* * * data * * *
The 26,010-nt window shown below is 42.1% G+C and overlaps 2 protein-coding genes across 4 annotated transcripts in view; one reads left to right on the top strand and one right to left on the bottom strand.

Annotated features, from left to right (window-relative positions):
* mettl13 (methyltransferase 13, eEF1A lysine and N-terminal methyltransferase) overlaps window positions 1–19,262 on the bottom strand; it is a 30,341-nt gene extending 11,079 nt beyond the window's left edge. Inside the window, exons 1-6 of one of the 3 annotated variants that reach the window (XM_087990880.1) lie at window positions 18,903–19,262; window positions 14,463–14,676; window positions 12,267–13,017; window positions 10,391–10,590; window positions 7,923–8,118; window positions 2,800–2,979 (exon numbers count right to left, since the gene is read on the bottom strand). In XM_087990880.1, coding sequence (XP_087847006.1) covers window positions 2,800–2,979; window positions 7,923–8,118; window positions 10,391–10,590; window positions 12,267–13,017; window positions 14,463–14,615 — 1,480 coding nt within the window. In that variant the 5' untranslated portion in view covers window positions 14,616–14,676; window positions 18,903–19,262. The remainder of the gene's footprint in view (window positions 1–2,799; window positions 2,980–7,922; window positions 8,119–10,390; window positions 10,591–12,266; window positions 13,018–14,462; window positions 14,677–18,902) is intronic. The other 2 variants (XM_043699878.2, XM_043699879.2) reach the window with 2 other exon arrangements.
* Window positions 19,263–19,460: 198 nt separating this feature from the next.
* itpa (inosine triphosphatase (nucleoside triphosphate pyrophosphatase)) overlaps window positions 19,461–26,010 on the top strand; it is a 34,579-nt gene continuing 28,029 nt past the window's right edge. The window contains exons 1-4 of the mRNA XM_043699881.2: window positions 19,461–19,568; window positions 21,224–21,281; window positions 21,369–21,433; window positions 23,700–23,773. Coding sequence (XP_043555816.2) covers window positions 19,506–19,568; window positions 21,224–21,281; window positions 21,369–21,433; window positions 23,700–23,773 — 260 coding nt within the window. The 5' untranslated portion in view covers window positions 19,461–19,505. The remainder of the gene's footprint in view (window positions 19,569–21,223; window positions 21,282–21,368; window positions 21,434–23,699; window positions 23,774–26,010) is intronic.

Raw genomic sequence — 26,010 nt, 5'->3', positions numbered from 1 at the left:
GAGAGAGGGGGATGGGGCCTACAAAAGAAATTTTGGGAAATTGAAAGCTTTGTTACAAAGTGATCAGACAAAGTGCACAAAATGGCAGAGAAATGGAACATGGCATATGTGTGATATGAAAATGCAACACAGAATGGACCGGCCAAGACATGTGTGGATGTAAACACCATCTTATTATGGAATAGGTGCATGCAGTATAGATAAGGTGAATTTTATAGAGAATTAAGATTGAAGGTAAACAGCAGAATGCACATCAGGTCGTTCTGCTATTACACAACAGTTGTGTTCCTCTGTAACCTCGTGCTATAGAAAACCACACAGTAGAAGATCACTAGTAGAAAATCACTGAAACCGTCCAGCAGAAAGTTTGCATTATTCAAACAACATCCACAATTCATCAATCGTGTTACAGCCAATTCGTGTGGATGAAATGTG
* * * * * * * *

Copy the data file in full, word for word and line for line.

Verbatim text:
The 26,010-nt window shown below is 42.1% G+C and overlaps 2 protein-coding genes across 4 annotated transcripts in view; one reads left to right on the top strand and one right to left on the bottom strand.

Annotated features, from left to right (window-relative positions):
* mettl13 (methyltransferase 13, eEF1A lysine and N-terminal methyltransferase) overlaps window positions 1–19,262 on the bottom strand; it is a 30,341-nt gene extending 11,079 nt beyond the window's left edge. Inside the window, exons 1-6 of one of the 3 annotated variants that reach the window (XM_087990880.1) lie at window positions 18,903–19,262; window positions 14,463–14,676; window positions 12,267–13,017; window positions 10,391–10,590; window positions 7,923–8,118; window positions 2,800–2,979 (exon numbers count right to left, since the gene is read on the bottom strand). In XM_087990880.1, coding sequence (XP_087847006.1) covers window positions 2,800–2,979; window positions 7,923–8,118; window positions 10,391–10,590; window positions 12,267–13,017; window positions 14,463–14,615 — 1,480 coding nt within the window. In that variant the 5' untranslated portion in view covers window positions 14,616–14,676; window positions 18,903–19,262. The remainder of the gene's footprint in view (window positions 1–2,799; window positions 2,980–7,922; window positions 8,119–10,390; window positions 10,591–12,266; window positions 13,018–14,462; window positions 14,677–18,902) is intronic. The other 2 variants (XM_043699878.2, XM_043699879.2) reach the window with 2 other exon arrangements.
* Window positions 19,263–19,460: 198 nt separating this feature from the next.
* itpa (inosine triphosphatase (nucleoside triphosphate pyrophosphatase)) overlaps window positions 19,461–26,010 on the top strand; it is a 34,579-nt gene continuing 28,029 nt past the window's right edge. The window contains exons 1-4 of the mRNA XM_043699881.2: window positions 19,461–19,568; window positions 21,224–21,281; window positions 21,369–21,433; window positions 23,700–23,773. Coding sequence (XP_043555816.2) covers window positions 19,506–19,568; window positions 21,224–21,281; window positions 21,369–21,433; window positions 23,700–23,773 — 260 coding nt within the window. The 5' untranslated portion in view covers window positions 19,461–19,505. The remainder of the gene's footprint in view (window positions 19,569–21,223; window positions 21,282–21,368; window positions 21,434–23,699; window positions 23,774–26,010) is intronic.

Raw genomic sequence — 26,010 nt, 5'->3', positions numbered from 1 at the left:
GAGAGAGGGGGATGGGGCCTACAAAAGAAATTTTGGGAAATTGAAAGCTTTGTTACAAAGTGATCAGACAAAGTGCACAAAATGGCAGAGAAATGGAACATGGCATATGTGTGATATGAAAATGCAACACAGAATGGACCGGCCAAGACATGTGTGGATGTAAACACCATCTTATTATGGAATAGGTGCATGCAGTATAGATAAGGTGAATTTTATAGAGAATTAAGATTGAAGGTAAACAGCAGAATGCACATCAGGTCGTTCTGCTATTACACAACAGTTGTGTTCCTCTGTAACCTCGTGCTATAGAAAACCACACAGTAGAAGATCACTAGTAGAAAATCACTGAAACCGTCCAGCAGAAAGTTTGCATTATTCAAACAACATCCACAATTCATCAATCGTGTTACAGCCAATTCGTGTGGATGAAATGTG